I haven’t bought a consumer class laptops since 2007. Business laptops are the way to go and I’m happy to pay a premium for it.
Because they are built better, last longer, come with a better warranty, had fingerprint sensors long before consumer laptops got them recently, a lot of them were tested under different temperature/dust/humidity conditions, and on top of that they don’t attract a lot of attention. What do you think a thief will notice more? A giant gaming grade laptop with cool looking fans and RGB lighting or a plain looking Dell Latitude or Lenovo ThinkPad? They probably have no idea that the business laptop costs more than the gaming one did usually.
Business laptops also (though they are becoming more similar to consumer laptops these days) offer more functional features, like TPM, Smart carder readers, WWAN capability, removable batteries, a variety of ports, easy access to replace RAM or HDD, etc.
Also, as a bonus they usually omit the bloatware or spyware that usually come with consumer laptops (those are there usually because a third party company paid the OEM to install those on the computer so that the OEM can give a discount to the end user)
This is my main laptop now and replaces my Thinkpad X240, and Thinkpad Yoga 14. A light, convertible laptop, weighs only 2.8lbs (substantially lighter than the Yoga 14 which I previously had), docks with a one link dock connector and wireless dock, has that traditional Thinkpad robust build quality and great trackpoint keyboard, and is convertible which means I can watch movies in 4 different modes, and comes with a gorgeous 1440p OLED screen to boot. It loses the dedicated graphics (Nvidia 840M) of the Yoga 14 but improves on it everywhere else including ports, display and weight. Compared to the X240, it loses the VGA, full size SD and Ethernet ports but is much lighter, has a much better display, and is convertible.
Dell Latitude 7370 (2016) – replaced my 2016 Vaio S
This is my main portable laptop (yes the X1 Yoga is portable too but it has a lot of sensitive data that I would rather not take on travels). It replaces my Vaio S, and is basically the fanless, futureproof version of the Vaio. Compared to the Vaio, it has thinner bezels on the display, loses two USB3 ports, VGA, full size SD and Ethernet (legacy ports), but gains microSD and 2 USB-C (more futureproof ports).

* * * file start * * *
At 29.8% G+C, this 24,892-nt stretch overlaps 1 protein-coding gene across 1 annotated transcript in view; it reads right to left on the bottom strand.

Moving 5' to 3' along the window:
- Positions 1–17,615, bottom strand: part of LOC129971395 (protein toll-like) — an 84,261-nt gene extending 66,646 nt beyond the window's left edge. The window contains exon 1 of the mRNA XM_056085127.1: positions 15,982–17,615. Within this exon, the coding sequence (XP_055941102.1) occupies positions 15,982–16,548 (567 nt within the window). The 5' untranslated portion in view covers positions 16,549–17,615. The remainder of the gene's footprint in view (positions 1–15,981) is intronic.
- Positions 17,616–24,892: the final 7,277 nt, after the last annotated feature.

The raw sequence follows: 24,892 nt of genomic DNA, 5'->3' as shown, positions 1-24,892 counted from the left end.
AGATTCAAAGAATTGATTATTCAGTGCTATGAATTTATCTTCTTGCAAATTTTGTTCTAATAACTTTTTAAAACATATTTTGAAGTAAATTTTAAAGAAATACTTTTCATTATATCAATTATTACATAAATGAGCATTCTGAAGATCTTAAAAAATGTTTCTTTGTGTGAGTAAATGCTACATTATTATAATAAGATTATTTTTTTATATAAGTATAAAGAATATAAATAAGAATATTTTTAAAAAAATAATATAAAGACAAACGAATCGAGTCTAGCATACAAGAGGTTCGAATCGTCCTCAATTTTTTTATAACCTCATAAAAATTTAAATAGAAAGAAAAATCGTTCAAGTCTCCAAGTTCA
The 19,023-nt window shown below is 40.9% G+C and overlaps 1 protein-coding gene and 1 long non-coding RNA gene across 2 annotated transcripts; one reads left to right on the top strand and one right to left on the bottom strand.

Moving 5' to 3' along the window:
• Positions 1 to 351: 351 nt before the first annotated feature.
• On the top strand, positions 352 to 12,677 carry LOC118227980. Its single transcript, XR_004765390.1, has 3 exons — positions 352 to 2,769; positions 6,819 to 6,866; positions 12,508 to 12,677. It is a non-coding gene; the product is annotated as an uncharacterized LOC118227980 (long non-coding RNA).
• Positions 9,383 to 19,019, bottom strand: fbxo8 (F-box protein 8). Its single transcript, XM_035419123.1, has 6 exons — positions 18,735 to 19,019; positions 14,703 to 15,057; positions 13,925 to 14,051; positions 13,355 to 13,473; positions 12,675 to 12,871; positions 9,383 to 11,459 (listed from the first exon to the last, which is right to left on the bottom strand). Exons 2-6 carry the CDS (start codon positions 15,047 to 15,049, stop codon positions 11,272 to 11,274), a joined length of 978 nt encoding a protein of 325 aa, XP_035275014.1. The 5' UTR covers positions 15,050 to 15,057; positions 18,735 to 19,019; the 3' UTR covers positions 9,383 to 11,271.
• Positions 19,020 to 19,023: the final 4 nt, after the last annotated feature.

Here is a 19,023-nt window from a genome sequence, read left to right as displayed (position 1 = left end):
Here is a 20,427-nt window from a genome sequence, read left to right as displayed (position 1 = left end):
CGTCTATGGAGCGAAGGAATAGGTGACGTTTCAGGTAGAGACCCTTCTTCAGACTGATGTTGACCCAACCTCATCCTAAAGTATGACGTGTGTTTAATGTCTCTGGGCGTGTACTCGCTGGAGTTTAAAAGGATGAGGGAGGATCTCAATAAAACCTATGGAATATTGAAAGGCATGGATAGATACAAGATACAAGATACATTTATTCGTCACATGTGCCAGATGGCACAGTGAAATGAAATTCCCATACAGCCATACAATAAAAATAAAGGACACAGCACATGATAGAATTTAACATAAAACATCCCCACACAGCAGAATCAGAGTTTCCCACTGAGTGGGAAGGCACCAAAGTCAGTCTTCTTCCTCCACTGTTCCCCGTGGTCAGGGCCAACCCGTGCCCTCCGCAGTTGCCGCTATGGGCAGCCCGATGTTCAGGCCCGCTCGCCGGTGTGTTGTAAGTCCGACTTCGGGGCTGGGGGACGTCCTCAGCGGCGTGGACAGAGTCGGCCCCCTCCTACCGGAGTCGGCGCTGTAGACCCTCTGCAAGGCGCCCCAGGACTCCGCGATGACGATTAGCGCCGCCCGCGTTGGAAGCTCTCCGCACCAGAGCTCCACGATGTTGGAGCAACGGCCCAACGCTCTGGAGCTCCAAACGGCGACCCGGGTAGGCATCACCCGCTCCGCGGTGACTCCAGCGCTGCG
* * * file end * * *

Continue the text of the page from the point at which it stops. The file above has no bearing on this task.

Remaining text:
Alienware 15 R3 (2016) – replaced my 2011 HP Envy Beats, 2015 Asus ROG G751
This is my main gaming and VR computer now, replacing my aging HP Envy Beats 14 and hefty Asus G751. I decided I wanted a 15 inch because of its lightness and portability, yet its still powerful enough to have a GTX 1070, power my Oculus Rift (VR ready), hooks up to my external monitor, plays all the latest games, and looks great at home on a laptop stand.
Macbook Pro 13 (2016) – replaced my 2012 Mac Mini
My replacement for my Mac Mini as a programming/entertainment computer. It’s light (3lbs) and runs macOS making it great for development and the lack of ports is made up by my Dell USB-C Dock at home.
Tablets/Phones iPad Air (2013)
The iPad Air is my go to tablet for surfing, gaming, music or reading. Has been since 2013.
iPhone SE (2016) – replaced my 2013 iPhone 5S
The iPhone SE is my main video recorder, which I use on occasion to record videos, mainly because my model is a 64GB one that can store more videos. Plus love the small size which is what cameraphones should be! light and small. It replaces my aging iPhone 5S.
Google Pixel (2016) – replaced my 2014 Sony Xperia Z3C